England versus Brazil was hard fought encounter with David Howell scoring the crucial win for England for a 2.5-1.5. Serbia fought well to hold Germany to a draw.

Results of round three (Women)

Team Team Pts. MP Res. : Res. MP Pts. Team Team
SRB Serbia 7 4 2 : 2 4 8 India IND
ENG England 7 4 1 : 3 4 8 Azerbaijan AZE
LTU Lithuania 7 4 ½ : 4 8 Vietnam VIE
ROU Romania 8 4 1 : 3 4 Ukraine UKR
CUB Cuba 8 4 ½ : 4 China CHN
TUR Turkey 8 4 2 : 2 4 Poland POL
GRE Greece 8 4 ½ : 4 Armenia ARM
ARG Argentina 8 4 2 : 2 4 Hungary HUN
GEO2 Georgia 2 4 2 : 2 4 Spain ESP
CZE Czech Republic 4 : 4 Italy ITA

Serbia managed to hold India to a draw. Top two boards of India Humpy and Harika won their games but the bottom two boards lost. Jovanka Houska scored a fine win for England, but the remaining three boards lost their games. Turkey held Poland to a commendable draw.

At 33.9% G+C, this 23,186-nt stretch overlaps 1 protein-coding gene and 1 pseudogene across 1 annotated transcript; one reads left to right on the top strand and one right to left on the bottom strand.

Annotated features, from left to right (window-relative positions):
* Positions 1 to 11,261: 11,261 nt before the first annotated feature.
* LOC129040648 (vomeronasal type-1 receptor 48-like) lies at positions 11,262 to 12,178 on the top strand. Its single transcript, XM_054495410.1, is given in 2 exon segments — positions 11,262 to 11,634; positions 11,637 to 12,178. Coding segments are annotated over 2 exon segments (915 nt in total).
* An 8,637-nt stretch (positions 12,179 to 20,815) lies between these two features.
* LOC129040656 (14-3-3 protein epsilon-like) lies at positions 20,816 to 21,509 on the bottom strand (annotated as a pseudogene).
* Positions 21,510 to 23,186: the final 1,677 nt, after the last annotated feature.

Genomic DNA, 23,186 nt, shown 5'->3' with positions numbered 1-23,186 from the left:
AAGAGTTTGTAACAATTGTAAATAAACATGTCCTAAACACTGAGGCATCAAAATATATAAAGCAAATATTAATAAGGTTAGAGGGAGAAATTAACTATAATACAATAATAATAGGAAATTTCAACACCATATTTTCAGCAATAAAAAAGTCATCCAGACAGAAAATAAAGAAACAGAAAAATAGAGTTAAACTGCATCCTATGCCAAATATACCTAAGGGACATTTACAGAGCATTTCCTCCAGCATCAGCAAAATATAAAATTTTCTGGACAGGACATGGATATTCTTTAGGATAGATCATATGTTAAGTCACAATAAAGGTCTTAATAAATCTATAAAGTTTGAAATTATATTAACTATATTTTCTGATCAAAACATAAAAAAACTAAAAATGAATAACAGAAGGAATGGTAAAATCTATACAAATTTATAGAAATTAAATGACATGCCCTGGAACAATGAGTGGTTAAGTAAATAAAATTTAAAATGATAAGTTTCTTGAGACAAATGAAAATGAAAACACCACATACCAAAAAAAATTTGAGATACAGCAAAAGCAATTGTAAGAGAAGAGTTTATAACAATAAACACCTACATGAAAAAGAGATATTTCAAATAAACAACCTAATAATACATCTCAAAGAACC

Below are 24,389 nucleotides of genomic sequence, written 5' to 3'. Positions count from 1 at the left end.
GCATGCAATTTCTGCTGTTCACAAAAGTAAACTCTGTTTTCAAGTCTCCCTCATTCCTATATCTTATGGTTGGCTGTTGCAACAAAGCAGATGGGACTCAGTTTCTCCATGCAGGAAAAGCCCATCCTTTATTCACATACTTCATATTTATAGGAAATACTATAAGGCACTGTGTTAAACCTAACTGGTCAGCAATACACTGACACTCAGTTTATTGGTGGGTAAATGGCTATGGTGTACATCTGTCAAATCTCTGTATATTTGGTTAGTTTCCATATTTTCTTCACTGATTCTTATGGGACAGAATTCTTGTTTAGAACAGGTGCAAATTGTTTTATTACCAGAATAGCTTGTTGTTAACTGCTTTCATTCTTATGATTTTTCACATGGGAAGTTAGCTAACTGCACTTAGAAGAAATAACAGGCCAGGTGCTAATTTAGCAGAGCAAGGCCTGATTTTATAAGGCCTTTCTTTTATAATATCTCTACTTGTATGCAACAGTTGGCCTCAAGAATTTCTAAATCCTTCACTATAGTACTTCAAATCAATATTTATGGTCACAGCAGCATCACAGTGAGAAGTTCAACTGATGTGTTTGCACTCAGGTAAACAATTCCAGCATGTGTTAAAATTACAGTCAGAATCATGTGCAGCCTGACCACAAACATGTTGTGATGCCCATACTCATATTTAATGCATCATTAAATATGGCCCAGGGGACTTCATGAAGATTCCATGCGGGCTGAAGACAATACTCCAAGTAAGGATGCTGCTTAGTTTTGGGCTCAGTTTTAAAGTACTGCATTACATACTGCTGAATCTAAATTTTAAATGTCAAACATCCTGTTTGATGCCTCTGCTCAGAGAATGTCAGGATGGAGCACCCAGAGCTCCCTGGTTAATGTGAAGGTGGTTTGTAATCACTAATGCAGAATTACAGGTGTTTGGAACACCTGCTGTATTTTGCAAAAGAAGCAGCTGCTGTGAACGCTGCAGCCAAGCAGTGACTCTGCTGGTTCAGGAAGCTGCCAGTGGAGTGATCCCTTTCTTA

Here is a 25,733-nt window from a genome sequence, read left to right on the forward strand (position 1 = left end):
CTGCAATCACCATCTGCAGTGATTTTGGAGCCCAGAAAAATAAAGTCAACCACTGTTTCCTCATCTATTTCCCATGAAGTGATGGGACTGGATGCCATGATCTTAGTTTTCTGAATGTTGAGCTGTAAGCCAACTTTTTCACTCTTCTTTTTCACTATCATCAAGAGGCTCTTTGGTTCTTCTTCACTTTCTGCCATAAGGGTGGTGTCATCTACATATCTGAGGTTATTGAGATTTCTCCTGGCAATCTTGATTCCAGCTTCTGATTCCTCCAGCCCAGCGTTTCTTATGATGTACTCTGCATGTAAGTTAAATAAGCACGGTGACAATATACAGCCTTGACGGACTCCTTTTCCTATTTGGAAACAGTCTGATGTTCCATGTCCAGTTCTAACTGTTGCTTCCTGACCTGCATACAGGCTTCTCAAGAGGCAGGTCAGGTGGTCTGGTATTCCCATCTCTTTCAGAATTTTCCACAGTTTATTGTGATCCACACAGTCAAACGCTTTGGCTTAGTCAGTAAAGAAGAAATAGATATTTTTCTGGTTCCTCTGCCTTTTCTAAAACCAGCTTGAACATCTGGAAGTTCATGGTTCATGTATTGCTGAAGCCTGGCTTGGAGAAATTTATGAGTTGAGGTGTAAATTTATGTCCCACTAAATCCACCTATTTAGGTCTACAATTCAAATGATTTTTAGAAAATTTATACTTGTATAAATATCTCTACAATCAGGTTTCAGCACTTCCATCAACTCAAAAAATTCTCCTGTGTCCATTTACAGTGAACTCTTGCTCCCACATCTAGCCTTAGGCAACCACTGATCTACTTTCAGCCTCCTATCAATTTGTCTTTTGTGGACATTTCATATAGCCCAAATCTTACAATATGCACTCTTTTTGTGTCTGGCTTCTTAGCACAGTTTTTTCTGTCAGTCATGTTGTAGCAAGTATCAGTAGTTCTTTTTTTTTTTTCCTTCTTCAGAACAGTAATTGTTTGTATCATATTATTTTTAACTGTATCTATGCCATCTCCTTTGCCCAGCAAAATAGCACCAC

Time to put your thinking cap on!

 
 
 
 
 
 
 
 
 
 

Kramnik played a fine game to beat Irakli Beradze of Georgia 2. His win helped the team to score the full point. Here's the game annotated by Surya Sekhar Ganguly:

 
 

Harikrishna is a fantastic positional player, but in the third round he played an aggressive game to beat GM Razvan Preotu from the white side of an offbeat Sicilian | Photo: Amruta Mokal

GM Surya Sekhar Ganguly has annotated the game of Harikrishna from which you can learn a thing or two about how deeply these super grandmasters think:

 
 

How Bobby Fischer battled the Sicilian

Fischer liked to play aggressive but basically sound lines against the Sicilian and many of his variations are still very much alive and a good choice for players of all levels.